MGO is a very important component of Manuka honey because it has antibacterial and antiviral properties. Interestingly, FDA in the US has even approved bandages impregnated with Manuka honey, which can be sold on prescription outside the pharmacy in the US. [10]

UMF – quality trademark

To determine the quality of Manuka honey, a UMF rating (Unique Manuka Factor) was created, its value expresses the concentration of MGO in honey. It was developed by the UMF Honey Association in New Zealand and is certified by producers who meet strict standards, testing each batch of honey. According to this, you know that you bought real Manuka honey from New Zealand. New Zealanders guard the quality of honey because you must have a trademark license, which they only give you if the honey was produced, packaged, and labelled in New Zealand. The products are tested to verify the purity and source of the honey, and it is regularly audited. Only honey that has passed all the tests can get an UMF rating, so you don’t have to worry that you may have bought some “pseudomanuka”. As the UMF value increases on the products, higher antibacterial properties of honey are also expected. Of course, this means that the products also have a higher price on the market. For a better idea, we present the MGO content, the UMF value and the use in the table below [12] [13] [14]:

MGO contentUMF valueUse
83+ mg / kg5+An excellent nutritional supplement
263+ mg / kg10+Useful for maintaining health
514+ mg / kg15+Good antibacterial properties
829+ mg / kg20+Exceptional antibacterial properties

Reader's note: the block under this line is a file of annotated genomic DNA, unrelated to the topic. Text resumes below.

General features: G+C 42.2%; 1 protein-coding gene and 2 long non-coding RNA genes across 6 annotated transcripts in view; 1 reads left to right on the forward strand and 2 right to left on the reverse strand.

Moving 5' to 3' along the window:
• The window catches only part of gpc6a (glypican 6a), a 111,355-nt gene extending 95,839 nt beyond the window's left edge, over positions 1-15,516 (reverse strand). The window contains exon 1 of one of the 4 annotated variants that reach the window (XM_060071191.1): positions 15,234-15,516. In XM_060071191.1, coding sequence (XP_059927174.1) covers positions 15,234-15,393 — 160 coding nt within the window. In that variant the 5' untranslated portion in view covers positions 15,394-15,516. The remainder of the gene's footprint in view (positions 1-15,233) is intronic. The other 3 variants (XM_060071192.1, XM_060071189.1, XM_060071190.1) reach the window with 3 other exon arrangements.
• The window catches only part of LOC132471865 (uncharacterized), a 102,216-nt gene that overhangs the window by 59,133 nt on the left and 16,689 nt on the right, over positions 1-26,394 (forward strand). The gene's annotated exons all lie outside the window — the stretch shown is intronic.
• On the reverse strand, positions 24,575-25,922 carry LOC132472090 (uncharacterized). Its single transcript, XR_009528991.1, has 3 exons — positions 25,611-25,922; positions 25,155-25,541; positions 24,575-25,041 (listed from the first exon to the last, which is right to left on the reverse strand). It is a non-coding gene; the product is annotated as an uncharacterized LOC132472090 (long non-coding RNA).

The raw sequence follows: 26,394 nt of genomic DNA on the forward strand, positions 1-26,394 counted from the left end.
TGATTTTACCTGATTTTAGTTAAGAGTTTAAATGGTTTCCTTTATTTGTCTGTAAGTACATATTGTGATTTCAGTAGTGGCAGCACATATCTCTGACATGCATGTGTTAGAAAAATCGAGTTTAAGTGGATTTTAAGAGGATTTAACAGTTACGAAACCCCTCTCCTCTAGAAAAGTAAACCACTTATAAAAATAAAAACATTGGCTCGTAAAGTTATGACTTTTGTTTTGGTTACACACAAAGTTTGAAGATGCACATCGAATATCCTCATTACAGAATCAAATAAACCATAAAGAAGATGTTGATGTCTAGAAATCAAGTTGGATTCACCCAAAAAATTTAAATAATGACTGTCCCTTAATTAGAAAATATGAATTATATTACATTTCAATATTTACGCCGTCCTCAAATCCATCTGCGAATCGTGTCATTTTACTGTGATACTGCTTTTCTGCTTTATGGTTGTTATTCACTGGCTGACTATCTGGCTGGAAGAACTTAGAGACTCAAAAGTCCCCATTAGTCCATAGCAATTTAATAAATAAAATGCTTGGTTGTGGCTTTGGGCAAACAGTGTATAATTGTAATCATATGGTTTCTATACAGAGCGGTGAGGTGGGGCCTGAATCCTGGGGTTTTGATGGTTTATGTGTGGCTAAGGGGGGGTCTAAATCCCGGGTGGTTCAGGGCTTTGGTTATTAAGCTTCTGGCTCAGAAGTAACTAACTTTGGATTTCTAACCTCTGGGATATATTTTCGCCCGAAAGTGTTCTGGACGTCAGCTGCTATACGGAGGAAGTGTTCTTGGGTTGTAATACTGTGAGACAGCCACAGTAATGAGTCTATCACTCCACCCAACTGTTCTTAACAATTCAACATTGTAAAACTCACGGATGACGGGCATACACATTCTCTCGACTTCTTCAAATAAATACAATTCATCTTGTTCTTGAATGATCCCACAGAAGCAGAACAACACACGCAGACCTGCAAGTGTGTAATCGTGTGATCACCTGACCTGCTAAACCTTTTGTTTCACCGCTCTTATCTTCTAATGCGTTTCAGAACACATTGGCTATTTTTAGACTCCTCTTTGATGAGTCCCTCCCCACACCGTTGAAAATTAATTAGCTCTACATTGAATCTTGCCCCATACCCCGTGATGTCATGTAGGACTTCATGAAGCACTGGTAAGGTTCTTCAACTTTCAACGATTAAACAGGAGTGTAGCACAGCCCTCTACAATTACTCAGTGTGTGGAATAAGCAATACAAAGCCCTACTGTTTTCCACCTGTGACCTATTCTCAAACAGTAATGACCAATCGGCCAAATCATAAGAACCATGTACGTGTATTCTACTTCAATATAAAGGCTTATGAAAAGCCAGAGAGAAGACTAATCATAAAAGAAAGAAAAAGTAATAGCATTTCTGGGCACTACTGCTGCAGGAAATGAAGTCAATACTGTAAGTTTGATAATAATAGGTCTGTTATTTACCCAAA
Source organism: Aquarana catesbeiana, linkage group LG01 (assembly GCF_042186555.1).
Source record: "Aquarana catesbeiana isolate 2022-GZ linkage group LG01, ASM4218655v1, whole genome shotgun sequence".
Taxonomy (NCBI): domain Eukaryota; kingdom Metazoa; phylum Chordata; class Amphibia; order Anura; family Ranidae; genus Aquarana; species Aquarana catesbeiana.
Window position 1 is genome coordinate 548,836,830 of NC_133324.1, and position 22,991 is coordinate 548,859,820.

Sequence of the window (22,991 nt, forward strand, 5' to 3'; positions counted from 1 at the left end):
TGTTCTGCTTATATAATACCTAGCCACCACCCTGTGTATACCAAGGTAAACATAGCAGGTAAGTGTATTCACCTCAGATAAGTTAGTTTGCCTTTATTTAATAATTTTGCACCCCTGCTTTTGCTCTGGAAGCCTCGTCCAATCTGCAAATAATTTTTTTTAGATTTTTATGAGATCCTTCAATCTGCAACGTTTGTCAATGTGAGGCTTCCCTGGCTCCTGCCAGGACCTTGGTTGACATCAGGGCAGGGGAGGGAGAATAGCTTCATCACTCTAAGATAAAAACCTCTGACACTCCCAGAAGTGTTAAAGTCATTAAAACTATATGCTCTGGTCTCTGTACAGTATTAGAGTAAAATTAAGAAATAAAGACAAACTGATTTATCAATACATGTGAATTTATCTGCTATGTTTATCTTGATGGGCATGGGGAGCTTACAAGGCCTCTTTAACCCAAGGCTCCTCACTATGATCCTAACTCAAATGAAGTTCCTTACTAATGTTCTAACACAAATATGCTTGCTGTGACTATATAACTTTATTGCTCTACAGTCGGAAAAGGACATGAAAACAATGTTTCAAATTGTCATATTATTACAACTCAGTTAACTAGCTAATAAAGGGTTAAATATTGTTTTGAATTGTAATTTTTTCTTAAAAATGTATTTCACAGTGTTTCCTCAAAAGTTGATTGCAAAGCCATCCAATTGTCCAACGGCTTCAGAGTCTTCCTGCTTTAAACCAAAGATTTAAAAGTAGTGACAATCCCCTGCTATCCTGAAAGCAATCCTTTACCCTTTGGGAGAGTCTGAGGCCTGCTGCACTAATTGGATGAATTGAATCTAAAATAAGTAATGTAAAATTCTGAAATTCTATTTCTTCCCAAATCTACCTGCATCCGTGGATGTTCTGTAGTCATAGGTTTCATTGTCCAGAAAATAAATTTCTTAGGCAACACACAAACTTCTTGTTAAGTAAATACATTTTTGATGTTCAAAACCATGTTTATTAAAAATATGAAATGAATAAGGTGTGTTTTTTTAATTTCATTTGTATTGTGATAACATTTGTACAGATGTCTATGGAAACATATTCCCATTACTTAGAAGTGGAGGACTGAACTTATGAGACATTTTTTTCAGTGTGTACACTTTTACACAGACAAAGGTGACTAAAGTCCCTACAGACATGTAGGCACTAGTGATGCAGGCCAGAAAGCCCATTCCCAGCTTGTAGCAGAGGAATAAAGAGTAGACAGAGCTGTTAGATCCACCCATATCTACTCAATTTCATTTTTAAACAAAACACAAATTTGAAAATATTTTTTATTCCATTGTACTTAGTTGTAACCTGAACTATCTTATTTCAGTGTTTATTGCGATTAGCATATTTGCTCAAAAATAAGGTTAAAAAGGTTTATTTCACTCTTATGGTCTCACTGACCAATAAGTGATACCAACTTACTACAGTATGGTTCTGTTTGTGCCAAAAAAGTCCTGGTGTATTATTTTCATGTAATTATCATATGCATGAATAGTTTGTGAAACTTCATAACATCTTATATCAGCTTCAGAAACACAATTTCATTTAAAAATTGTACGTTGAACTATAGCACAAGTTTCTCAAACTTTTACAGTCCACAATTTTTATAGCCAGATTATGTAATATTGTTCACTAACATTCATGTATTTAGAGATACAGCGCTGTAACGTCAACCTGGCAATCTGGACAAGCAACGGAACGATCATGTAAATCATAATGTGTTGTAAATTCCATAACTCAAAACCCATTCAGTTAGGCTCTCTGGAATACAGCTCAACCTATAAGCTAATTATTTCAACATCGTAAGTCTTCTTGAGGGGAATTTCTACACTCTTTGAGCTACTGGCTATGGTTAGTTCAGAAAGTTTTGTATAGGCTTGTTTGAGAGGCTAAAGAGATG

Honeys with a UMF value of 5 to 9 have a low MGO content and are suitable for routine sweetening as a healthier substitute for other sweeteners. UMF from 10 to 14 has mild therapeutic effects, so you can use it, for example, to treat colds. Values ​​above 15 can be used for specific problems, such as heartburn, tooth decay, or sinusitis. [14]

In addition to New Zealand, Manuka honey is also produced in Australia, where it is also protected and certified. You can recognize 100% pure Manuka honey from Australia by the mark of authenticity awarded by the AMHA (Australian Manuka Honey Association). The mark is awarded only to producers who have passed a laboratory test and guarantees that the honey meets the minimum standards for the natural occurrence of MGO and DHA. There are 2 quality marks [21]:

  • AMHA authentic – Manuka honey is made in Australia and tested for ≥ 85 mg / kg (ppm – number of particles per 1 million) MGO and ≥ 170 mg / kg (ppm – number of particles per 1 million) DHA